I do not believe that the colour of Indian Runner eggs was ever specified in the very first published standards in Great Britain, which were drawn up by the Waterfowl Club and incorporated into the Poultry Club Standards of 1901. Six years later, however, the newly formed Indian Runner Duck Club published its own ‘Standard and Rules’. Page 4 makes references to the desired size and shape of the adult birds, specifying that this should be sufficient for ‘layers of a great number of large white eggs.’ Lewis Wright’s 1902 edition of The Book of Poultry also states ‘The eggs are white in colour, and average five or six to the pound, being large for the size of the birds, and quite delicate in flavour.’

Dr. C S Valentine, writing from the USA in 1911, recorded letters from fellow breeders who were on the lookout for white-egg Runners. They complained that they had been ‘buncoed’, one getting ‘all colours, many being white’ from his Fawn-and-white Runners, the other got ‘fine layers of large pale green and white eggs.’ In a publicity pamphlet (urging readers join the ‘Cumberland Runner Club’) in 1914, she went further and explained what was going on in her own stock: Success Farm carries three groups of Runners: The Whites, the Cumberland Penciled, and the birds of union blood known as ‘Cumberland-Fairy-Fawns.’ The name shows the two bloods, both recognized as strictly pure. These modified ‘Fairies’ have the same markings as the Cumberland Penciled Runners.2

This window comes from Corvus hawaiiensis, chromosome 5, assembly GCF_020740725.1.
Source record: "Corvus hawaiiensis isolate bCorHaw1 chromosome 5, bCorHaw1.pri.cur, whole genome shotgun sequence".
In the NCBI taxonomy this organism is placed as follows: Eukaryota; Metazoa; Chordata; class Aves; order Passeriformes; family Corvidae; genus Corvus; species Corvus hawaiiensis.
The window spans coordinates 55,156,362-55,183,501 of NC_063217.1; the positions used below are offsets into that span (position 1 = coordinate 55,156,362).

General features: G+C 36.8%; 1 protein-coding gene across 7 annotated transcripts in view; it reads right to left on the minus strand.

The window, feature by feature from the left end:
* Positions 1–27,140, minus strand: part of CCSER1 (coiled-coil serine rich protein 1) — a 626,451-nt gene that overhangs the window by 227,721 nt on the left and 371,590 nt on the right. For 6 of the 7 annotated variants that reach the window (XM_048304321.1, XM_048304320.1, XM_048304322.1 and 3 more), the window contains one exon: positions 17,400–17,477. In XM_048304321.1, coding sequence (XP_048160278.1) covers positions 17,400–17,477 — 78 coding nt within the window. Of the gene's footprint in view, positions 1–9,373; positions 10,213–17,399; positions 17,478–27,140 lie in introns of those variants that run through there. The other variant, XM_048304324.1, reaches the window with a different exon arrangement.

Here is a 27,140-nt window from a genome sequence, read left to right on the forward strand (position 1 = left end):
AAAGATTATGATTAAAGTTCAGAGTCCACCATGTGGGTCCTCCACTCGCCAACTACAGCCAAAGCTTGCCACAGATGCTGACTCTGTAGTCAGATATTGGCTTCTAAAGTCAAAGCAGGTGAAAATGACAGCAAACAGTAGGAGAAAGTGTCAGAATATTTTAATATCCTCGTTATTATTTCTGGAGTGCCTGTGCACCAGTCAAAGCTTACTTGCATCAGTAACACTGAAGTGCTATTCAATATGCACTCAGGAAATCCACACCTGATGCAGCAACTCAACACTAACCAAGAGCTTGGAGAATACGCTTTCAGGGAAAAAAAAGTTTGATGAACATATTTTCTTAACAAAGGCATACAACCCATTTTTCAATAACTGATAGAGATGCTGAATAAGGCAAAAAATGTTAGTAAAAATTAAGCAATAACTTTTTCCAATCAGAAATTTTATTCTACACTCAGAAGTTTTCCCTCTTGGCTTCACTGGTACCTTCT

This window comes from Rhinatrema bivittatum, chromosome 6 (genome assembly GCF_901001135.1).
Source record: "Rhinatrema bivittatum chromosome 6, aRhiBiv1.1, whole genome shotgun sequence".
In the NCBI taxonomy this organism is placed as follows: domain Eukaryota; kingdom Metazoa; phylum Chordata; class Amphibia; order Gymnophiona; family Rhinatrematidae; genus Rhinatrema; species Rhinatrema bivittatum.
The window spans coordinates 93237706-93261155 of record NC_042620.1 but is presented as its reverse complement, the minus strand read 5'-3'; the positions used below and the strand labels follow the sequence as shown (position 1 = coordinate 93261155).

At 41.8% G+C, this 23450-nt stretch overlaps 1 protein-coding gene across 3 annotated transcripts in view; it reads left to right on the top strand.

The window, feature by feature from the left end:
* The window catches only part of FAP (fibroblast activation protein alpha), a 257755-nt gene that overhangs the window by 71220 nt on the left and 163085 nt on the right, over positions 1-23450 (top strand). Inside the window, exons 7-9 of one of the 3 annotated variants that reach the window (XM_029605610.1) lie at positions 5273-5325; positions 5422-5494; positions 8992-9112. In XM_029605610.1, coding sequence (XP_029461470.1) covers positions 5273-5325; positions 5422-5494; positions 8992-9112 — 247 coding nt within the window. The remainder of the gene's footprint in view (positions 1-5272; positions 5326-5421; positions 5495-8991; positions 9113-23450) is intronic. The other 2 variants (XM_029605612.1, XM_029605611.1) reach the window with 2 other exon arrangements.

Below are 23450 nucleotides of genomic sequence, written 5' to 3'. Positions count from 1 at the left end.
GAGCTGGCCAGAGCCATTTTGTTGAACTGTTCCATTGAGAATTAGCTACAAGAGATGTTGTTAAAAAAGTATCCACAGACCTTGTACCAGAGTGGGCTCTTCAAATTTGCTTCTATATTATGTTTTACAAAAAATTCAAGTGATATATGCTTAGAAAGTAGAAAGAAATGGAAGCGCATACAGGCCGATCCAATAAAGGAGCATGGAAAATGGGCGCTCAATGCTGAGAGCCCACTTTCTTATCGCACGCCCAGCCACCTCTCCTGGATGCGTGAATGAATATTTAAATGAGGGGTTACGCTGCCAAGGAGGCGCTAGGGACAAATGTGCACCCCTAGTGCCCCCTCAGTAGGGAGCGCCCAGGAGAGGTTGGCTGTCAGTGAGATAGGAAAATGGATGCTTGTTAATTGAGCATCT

Our Cumberland Penciled Runners and our White Runners are strictly White-Egg stock. The Cumberland-Fairy-Fawns differ only in having had one infusion of blood from the recently found native Indian stock, known as ‘Fairy Fawns.’ They are a strictly pure combination of stocks. The very best type of the Fairy Fawns discovered laid a pale green egg. About four years ago, this Fairy Fawn blood was bred with the Cumberland blood. No green egg blood has since been added; nor have any but white-egg mothers been bred in any year since.